IBM also enhanced Application Discovery and Delivery Intelligence (ADDI) to discover cryptographic API calls in your COBOL applications, so you can update them to use the new quantum-safe APIs. This blog "Start Your Quantum-Safe Journey with IBM Application Discovery and Delivery Intelligence" explains this and provides a link to a demo video.

    In addition to the document Graham shared, this blog "What Is Quantum-Safe Cryptography, and Why Do We Need It?" should also help.

    Thank you, 

    Mark Indermaur




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    Mark Indermaur
    IBM
    Research Triangle Pa NC
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  • 5.  RE: IBM z16 is a "quantum-safe system" system details

    Posted Mon May 23, 2022 04:34 PM
    In addition to what Mark shared, I'd like to also point out that z16 is the industry first system that leverages quantum-safe algorithms across multiple layers of firmware in its infrastructure and provides a foundation upon which other parts of the platform "can be made quantum-safe" over time. One of the key infrastructure enhancements is the introduction of quantum-safe secure boot. This feature helps protect system integrity by using quantum-safe and classical digital signatures to perform a hardware-protected verification of the IBM z16 firmware loaded while booting the machine. The dual signing scheme is designed to ensure only authentic firmware is launched, thereby helping to protect the system from the threat of fraudulent firmware attacks. As suggested, there are items that will be controlled directly my our clients and we will continue to enable their use cases.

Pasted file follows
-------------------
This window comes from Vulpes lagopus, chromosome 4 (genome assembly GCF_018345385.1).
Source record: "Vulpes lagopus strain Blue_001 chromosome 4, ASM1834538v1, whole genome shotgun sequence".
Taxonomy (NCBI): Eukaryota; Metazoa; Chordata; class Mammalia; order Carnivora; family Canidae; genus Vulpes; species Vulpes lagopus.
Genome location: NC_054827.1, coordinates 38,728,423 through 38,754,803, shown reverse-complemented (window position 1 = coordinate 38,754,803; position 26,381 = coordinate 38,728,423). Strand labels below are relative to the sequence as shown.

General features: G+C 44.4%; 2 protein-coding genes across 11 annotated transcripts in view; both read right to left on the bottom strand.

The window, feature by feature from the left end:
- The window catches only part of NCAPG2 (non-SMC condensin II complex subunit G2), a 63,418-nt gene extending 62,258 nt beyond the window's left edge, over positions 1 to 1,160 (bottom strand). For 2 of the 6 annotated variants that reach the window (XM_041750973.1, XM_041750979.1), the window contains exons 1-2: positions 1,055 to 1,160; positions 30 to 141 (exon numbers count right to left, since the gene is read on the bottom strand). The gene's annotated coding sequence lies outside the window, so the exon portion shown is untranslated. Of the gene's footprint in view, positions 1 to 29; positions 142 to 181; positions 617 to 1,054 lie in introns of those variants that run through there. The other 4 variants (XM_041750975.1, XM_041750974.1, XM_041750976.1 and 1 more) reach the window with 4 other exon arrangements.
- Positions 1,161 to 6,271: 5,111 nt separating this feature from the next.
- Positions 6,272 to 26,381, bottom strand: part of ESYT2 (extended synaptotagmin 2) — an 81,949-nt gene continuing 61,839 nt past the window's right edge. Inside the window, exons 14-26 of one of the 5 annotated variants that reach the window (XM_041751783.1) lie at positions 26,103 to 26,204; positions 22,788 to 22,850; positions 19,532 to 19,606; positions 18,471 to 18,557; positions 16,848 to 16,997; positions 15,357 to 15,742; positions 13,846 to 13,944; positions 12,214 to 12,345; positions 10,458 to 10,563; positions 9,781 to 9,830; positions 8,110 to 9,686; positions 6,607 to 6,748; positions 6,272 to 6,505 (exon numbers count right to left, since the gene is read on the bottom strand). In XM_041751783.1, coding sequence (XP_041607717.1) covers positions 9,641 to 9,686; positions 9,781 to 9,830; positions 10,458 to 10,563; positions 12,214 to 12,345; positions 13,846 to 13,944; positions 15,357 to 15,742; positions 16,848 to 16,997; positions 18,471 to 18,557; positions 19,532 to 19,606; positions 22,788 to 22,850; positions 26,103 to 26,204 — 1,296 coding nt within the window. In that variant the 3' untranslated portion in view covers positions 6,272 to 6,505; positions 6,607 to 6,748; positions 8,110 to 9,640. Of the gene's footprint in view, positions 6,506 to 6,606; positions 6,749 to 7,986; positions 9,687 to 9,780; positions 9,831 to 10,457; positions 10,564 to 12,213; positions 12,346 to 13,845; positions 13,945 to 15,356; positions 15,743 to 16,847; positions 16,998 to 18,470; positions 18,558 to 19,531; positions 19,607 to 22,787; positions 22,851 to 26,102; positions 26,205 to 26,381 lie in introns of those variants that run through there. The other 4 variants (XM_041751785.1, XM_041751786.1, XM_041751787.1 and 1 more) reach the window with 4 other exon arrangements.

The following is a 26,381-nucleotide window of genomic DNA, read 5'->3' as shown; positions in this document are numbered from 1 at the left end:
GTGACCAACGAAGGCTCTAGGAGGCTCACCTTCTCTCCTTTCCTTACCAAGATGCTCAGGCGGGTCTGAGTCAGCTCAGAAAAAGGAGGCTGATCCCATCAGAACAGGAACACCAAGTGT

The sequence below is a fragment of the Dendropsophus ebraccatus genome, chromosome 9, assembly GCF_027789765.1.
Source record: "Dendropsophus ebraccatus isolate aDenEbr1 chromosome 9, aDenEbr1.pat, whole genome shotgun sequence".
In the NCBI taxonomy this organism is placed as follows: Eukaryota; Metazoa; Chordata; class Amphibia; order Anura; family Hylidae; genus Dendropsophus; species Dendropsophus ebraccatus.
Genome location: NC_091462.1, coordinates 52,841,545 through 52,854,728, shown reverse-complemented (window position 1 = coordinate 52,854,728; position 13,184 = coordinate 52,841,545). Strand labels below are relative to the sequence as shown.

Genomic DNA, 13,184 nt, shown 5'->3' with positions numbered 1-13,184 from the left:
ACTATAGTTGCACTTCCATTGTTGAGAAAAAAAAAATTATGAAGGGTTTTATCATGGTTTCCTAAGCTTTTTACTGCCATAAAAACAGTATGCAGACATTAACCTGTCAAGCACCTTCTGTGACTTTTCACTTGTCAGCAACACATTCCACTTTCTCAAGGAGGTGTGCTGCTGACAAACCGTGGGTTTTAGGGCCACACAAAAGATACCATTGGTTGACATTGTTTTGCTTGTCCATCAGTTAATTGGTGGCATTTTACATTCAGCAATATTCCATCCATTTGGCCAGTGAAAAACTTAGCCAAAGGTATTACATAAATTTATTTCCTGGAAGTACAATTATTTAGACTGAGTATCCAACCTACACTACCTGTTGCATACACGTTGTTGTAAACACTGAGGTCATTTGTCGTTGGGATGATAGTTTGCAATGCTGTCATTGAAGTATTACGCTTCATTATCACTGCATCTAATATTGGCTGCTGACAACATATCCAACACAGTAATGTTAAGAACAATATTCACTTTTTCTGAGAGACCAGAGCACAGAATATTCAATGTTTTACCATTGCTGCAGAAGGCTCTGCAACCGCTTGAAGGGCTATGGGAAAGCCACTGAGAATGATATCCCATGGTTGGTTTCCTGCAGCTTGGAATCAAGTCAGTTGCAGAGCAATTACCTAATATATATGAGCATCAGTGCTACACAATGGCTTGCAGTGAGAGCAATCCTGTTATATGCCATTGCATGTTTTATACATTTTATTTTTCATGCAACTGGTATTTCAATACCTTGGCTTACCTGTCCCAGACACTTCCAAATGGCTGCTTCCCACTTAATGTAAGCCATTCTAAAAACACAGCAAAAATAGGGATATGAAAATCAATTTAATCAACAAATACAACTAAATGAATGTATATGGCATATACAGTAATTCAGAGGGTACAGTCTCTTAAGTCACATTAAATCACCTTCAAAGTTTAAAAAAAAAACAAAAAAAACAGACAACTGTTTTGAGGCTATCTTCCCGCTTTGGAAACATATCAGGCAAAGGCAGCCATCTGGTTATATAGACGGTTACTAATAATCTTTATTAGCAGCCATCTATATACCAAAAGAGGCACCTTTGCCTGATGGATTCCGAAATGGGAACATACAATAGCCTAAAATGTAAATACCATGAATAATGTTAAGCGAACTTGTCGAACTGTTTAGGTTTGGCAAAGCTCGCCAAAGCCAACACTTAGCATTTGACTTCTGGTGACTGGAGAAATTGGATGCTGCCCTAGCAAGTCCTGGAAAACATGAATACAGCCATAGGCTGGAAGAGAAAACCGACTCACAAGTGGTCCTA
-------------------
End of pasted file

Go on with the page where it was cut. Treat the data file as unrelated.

Anne Dames 


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    Anne Dames
    DE, IBM zSystems
    Cryptographic Technology Dev.
    Charlotte, NC
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  • 6.  RE: IBM z16 is a "quantum-safe system" system details

    Posted Tue May 24, 2022 01:45 PM

    Let me summarize, to make this (hopefully) clear.  The z16 provides quantum-safe cryptography in two distinct ways, and I can see that it is causing confusion.

    1. The z16 uses quantum-safe cryptography to protect ITS OWN integrity, so that you can be confident your applications are running on a secure platform.  What this means is that z16 uses quantum-safe crypto algorithms (in parallel with conventional algorithms) to implement a secure boot process.  It ensures that all layers of the z16 system firmware are correct - that none have been tampered with in any way.
    2. The Crypto Express HSM (Hardware Security Module) available in the z16 offers APIs that let YOUR APPLICATIONS use quantum-safe cryptography.  Your applications can code to the new APIs to do quantum-safe (or dual) digital signatures, and to perform a hybrid, quantum-safe key agreement protocol that is compliant with today's standards, even though it also integrates quantum-safe algorithms to protect you from future quantum computers.  These functions, of course, are in addition to the other quantum-safe algorithms that the HSM already provided - AES for symmetric cryptography, and SHA2/SHA3 for hashing.  This means that applications running on the z16 can be written today to be protected against future quantum computers.


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    Todd Arnold